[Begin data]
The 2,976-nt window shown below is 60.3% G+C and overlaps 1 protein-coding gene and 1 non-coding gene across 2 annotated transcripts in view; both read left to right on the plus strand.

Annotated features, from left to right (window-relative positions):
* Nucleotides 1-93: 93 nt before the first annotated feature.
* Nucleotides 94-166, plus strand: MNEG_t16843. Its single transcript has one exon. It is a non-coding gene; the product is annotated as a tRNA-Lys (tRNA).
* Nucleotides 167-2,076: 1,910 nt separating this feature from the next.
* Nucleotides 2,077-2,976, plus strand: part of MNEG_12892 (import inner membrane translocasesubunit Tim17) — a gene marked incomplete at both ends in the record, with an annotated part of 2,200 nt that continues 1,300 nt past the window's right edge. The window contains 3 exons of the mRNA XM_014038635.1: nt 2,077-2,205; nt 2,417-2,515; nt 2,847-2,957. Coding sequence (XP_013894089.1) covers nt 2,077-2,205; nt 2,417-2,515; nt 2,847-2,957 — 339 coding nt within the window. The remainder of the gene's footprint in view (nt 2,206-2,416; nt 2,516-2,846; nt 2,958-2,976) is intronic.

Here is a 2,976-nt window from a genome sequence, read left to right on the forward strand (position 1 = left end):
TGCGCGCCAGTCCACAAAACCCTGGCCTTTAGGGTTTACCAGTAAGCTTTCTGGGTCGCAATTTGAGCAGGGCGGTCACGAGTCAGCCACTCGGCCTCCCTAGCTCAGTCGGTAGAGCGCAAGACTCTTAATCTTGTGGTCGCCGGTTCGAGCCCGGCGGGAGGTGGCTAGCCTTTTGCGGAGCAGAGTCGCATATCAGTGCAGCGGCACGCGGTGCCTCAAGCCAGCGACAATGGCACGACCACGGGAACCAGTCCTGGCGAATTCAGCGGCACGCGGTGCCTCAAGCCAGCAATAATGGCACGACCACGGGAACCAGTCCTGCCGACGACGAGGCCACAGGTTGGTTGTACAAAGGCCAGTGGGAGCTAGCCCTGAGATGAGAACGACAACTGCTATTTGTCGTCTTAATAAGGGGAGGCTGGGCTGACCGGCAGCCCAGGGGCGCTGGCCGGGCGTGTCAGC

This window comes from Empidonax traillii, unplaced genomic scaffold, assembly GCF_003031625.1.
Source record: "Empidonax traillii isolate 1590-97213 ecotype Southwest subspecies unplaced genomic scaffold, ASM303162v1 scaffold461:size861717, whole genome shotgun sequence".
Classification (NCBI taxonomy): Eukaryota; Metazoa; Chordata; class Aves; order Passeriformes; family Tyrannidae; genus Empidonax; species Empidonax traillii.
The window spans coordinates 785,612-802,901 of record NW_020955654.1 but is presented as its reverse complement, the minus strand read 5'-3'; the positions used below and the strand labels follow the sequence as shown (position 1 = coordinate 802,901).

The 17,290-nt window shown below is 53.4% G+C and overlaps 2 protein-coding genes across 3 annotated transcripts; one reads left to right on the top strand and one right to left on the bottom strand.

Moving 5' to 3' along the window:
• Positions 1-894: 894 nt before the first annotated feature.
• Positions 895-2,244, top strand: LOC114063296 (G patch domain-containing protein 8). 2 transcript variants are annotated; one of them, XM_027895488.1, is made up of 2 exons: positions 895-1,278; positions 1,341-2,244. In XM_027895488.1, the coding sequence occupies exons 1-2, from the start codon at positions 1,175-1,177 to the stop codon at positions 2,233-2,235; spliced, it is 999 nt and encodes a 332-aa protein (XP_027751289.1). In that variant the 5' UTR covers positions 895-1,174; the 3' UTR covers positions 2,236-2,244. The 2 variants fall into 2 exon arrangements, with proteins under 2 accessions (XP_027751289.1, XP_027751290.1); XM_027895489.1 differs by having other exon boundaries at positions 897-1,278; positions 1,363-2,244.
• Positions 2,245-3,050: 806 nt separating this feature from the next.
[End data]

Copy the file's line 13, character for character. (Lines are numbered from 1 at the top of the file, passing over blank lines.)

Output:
The 17,290-nt window shown below is 53.4% G+C and overlaps 2 protein-coding genes across 3 annotated transcripts; one reads left to right on the top strand and one right to left on the bottom strand.